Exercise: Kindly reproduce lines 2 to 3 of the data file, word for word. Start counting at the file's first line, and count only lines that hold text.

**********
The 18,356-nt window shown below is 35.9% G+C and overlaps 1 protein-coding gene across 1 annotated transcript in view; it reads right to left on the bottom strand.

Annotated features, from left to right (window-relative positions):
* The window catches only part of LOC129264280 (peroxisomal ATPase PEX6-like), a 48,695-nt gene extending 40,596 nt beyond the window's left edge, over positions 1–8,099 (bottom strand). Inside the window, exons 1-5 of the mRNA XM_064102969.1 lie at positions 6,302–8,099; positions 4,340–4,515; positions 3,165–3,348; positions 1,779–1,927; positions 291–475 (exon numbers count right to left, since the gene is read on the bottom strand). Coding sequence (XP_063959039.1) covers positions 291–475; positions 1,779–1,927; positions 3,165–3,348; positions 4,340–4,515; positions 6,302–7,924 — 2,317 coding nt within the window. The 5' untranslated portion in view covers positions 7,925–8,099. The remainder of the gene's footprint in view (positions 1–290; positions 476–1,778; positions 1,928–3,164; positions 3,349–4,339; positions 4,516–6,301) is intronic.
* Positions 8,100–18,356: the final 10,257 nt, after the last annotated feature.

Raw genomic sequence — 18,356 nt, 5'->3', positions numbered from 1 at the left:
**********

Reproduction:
Annotated features, from left to right (window-relative positions):
* The window catches only part of LOC129264280 (peroxisomal ATPase PEX6-like), a 48,695-nt gene extending 40,596 nt beyond the window's left edge, over positions 1–8,099 (bottom strand). Inside the window, exons 1-5 of the mRNA XM_064102969.1 lie at positions 6,302–8,099; positions 4,340–4,515; positions 3,165–3,348; positions 1,779–1,927; positions 291–475 (exon numbers count right to left, since the gene is read on the bottom strand). Coding sequence (XP_063959039.1) covers positions 291–475; positions 1,779–1,927; positions 3,165–3,348; positions 4,340–4,515; positions 6,302–7,924 — 2,317 coding nt within the window. The 5' untranslated portion in view covers positions 7,925–8,099. The remainder of the gene's footprint in view (positions 1–290; positions 476–1,778; positions 1,928–3,164; positions 3,349–4,339; positions 4,516–6,301) is intronic.